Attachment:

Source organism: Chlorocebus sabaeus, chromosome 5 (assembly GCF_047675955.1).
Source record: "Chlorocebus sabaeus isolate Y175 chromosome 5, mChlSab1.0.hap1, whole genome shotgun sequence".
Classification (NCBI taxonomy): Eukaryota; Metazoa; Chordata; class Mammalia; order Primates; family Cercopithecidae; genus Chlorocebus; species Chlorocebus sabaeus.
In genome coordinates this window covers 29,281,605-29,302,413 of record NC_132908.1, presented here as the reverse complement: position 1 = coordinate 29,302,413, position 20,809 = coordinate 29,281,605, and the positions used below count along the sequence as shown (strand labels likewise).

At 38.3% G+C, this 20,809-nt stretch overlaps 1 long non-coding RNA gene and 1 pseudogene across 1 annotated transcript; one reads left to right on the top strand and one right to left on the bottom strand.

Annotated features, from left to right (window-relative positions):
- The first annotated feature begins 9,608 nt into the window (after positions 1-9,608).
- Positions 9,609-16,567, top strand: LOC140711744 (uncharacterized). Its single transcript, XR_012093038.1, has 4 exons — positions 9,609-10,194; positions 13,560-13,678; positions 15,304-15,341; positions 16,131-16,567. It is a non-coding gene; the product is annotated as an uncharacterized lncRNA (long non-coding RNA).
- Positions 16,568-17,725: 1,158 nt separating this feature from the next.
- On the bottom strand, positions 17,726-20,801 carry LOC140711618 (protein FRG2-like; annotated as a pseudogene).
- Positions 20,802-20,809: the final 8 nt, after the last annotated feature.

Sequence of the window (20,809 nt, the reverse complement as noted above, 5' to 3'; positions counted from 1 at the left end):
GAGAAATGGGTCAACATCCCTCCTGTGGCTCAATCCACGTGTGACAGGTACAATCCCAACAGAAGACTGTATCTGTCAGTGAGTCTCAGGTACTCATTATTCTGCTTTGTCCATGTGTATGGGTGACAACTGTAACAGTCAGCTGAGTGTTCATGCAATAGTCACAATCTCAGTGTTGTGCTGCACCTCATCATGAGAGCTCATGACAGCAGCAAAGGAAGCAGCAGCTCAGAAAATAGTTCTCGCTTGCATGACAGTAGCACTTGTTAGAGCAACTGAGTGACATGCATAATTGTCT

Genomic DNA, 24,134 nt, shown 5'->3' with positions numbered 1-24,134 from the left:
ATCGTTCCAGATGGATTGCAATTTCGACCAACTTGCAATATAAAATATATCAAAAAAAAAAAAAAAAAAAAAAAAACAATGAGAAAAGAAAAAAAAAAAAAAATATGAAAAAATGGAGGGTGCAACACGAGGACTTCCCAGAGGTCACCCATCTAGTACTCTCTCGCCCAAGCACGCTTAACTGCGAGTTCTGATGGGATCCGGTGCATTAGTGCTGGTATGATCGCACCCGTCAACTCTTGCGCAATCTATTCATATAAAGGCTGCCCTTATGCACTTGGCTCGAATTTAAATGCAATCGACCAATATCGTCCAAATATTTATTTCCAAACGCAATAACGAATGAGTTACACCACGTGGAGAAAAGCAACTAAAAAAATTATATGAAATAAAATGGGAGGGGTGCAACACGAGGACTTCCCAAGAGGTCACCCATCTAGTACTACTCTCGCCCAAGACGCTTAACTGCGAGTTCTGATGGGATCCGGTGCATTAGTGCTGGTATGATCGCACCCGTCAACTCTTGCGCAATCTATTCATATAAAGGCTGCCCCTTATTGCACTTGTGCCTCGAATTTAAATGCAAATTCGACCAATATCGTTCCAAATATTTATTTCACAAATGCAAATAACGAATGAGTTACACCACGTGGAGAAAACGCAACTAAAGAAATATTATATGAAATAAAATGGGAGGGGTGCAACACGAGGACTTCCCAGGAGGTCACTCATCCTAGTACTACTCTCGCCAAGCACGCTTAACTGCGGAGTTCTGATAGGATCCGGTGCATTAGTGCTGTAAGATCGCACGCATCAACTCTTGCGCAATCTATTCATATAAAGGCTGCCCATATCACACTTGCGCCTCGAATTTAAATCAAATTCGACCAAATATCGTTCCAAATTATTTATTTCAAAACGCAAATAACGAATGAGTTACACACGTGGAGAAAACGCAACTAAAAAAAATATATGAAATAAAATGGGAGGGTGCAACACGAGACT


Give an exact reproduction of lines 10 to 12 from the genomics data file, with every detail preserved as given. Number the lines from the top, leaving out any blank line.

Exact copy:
- On the bottom strand, positions 17,726-20,801 carry LOC140711618 (protein FRG2-like; annotated as a pseudogene).
- Positions 20,802-20,809: the final 8 nt, after the last annotated feature.

Sequence of the window (20,809 nt, the reverse complement as noted above, 5' to 3'; positions counted from 1 at the left end):